The Bureau of Labor Statistics July Consumer Price Index report shows that prices increased .5% from June. This is after an overall increase of prices in June of .9%. These figures represent an overall increase of 5.4% in prices over the last 12 months before seasonal adjustments.
Wednesday’s report highlighted areas with the largest increase including shelter, energy and new vehicles. The food index increased as well by .7 errant in July as five of the major grocery store food group indexes increased, the BLS states. Gas prices also increased, rising 2.4%.
Food Items — Home and Away — Continue to See Increases
Grocery store runs have been getting more and more expensive, and July did not show any signs of it letting up. Although there was a slight dip in the food index numbers, prices remain elevated. After rising .8 % in June, the food index trended up .7% in July. Importantly, the index for food at home rose .7% as the index for meats, poultry, fish, and eggs continued to increase. These particular areas increased prices by 1.5% but represented a seven-month continuous increase in prices — one of which was a 2.5% increase in June alone.
Importantly, the food away from home index rose .8% in July — its largest monthly increase in 40 years.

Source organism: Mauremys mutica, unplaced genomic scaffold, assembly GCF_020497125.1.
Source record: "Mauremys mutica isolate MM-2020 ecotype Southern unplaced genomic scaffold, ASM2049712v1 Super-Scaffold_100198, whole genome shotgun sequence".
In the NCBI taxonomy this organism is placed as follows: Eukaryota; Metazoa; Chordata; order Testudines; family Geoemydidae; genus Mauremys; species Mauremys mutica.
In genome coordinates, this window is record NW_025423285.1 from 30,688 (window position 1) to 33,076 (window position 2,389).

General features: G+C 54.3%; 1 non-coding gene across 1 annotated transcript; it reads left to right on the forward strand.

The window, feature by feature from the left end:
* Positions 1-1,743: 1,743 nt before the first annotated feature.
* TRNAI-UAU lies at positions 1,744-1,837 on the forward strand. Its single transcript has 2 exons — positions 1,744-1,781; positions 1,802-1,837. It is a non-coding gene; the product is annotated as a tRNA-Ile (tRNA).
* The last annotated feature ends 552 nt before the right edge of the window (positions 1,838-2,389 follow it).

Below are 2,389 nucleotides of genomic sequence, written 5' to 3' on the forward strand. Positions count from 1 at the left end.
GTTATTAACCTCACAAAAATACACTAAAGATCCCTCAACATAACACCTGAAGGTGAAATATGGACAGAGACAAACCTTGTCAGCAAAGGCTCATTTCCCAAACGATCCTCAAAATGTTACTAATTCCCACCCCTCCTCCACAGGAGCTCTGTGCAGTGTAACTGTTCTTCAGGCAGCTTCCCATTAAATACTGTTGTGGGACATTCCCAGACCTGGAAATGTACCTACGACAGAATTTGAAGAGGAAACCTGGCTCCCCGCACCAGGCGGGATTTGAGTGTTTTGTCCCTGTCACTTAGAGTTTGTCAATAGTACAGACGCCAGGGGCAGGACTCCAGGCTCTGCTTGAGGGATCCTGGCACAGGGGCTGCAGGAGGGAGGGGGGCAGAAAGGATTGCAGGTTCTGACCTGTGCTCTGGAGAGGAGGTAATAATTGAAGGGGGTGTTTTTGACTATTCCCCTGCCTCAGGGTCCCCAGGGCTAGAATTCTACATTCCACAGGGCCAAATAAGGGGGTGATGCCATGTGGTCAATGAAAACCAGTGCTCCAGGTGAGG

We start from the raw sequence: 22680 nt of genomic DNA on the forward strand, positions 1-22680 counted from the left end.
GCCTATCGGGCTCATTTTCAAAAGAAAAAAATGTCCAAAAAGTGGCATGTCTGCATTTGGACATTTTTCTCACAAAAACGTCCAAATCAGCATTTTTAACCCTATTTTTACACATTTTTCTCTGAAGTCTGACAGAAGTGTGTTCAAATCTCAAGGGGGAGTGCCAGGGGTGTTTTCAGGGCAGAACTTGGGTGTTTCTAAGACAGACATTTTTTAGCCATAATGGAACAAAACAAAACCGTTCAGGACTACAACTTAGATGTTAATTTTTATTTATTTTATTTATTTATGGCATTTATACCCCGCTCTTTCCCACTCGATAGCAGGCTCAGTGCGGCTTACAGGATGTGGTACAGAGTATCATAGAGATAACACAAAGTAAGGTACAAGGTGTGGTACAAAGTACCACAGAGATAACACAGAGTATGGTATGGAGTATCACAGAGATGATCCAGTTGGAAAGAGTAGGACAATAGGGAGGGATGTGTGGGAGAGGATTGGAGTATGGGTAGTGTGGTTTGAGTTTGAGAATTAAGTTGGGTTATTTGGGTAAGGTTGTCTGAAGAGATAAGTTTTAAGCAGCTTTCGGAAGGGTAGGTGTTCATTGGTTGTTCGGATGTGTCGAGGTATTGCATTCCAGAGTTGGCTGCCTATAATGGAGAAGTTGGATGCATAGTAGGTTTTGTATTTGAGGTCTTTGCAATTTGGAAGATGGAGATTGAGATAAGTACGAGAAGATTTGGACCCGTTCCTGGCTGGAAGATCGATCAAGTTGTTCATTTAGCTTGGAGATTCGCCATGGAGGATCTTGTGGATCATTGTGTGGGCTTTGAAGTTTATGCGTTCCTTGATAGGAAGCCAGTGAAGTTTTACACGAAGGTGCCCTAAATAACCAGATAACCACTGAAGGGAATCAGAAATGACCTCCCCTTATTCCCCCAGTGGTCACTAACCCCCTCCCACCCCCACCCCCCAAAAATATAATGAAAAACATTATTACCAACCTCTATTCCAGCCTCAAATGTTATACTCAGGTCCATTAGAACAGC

Plummeting food production, supply and transit chain disruptions due to the coronavirus pandemic and increased demand have all contributed to unrelenting prices for food.
Energy Prices, Including Gas and Oil, Increase Again
Energy, another big-ticket item, increased yet again with the overall index adding a 1.6% increase on top of the 1.5% increase in June. Prices at the gas station climbed, 2.4% in July following a 2.5% increase in June.
Crude oil has had quite a year, as the combination of OPEC holding back supply to taper off pre-COVID surpluses and shut-down refineries having to deal with surging demand has sent the price of gas to levels not seen in years.
It has been widely reported that these prices expect to be maintained at least for the next couple of months while supply recalibrates to increasing global demand after the pandemic.
The Fed May Need to Respond to Inflation Sooner Than Later
While further increases in prices were expected for July, the ceaseless rise in everyday items like gas and food might force the Fed’s hand in tightening monetary policy before their target sometime in 2022. The central bank aims for a 2% average increase in inflation over time when considering their decisions, and although the CPI report is more timely, the metrics are still fed into the Fed’s data.
An important thing to note: outliers in the data, meaning the largest increases and the largest decreases, can be removed from the data in the Fed’s considerations for a “trimmed average.” After eliminating outliers, that gauge shows that inflation is still running at about 2%, the New York Times reports.
With some of these outliers being in such consumer-sensitive categories like gas and groceries, the Fed might have to respond sooner than it would like in order to cool consumer pressures.
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